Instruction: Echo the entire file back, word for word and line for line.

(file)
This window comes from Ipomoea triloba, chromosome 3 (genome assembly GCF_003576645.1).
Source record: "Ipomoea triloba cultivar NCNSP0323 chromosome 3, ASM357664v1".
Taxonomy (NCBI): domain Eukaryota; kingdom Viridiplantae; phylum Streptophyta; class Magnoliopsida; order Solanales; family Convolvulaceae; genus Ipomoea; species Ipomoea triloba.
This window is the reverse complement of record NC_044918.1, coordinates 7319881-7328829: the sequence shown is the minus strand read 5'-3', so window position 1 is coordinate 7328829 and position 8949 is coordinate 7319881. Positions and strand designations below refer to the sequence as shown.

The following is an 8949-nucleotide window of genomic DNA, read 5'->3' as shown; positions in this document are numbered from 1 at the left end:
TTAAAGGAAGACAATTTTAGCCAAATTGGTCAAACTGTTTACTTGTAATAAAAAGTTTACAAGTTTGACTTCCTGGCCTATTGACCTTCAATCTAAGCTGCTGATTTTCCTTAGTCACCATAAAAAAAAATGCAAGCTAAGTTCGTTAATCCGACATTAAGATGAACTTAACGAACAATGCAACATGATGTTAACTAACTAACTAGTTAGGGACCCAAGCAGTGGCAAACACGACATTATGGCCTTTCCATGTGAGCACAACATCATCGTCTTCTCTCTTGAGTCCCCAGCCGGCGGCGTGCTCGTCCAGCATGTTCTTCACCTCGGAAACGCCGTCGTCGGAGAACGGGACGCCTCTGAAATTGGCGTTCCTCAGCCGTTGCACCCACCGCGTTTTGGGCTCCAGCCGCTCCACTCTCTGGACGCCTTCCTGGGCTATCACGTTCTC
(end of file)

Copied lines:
This window comes from Ipomoea triloba, chromosome 3 (genome assembly GCF_003576645.1).
Source record: "Ipomoea triloba cultivar NCNSP0323 chromosome 3, ASM357664v1".
Taxonomy (NCBI): domain Eukaryota; kingdom Viridiplantae; phylum Streptophyta; class Magnoliopsida; order Solanales; family Convolvulaceae; genus Ipomoea; species Ipomoea triloba.
This window is the reverse complement of record NC_044918.1, coordinates 7319881-7328829: the sequence shown is the minus strand read 5'-3', so window position 1 is coordinate 7328829 and position 8949 is coordinate 7319881. Positions and strand designations below refer to the sequence as shown.

The following is an 8949-nucleotide window of genomic DNA, read 5'->3' as shown; positions in this document are numbered from 1 at the left end:
TTAAAGGAAGACAATTTTAGCCAAATTGGTCAAACTGTTTACTTGTAATAAAAAGTTTACAAGTTTGACTTCCTGGCCTATTGACCTTCAATCTAAGCTGCTGATTTTCCTTAGTCACCATAAAAAAAAATGCAAGCTAAGTTCGTTAATCCGACATTAAGATGAACTTAACGAACAATGCAACATGATGTTAACTAACTAACTAGTTAGGGACCCAAGCAGTGGCAAACACGACATTATGGCCTTTCCATGTGAGCACAACATCATCGTCTTCTCTCTTGAGTCCCCAGCCGGCGGCGTGCTCGTCCAGCATGTTCTTCACCTCGGAAACGCCGTCGTCGGAGAACGGGACGCCTCTGAAATTGGCGTTCCTCAGCCGTTGCACCCACCGCGTTTTGGGCTCCAGCCGCTCCACTCTCTGGACGCCTTCCTGGGCTATCACGTTCTC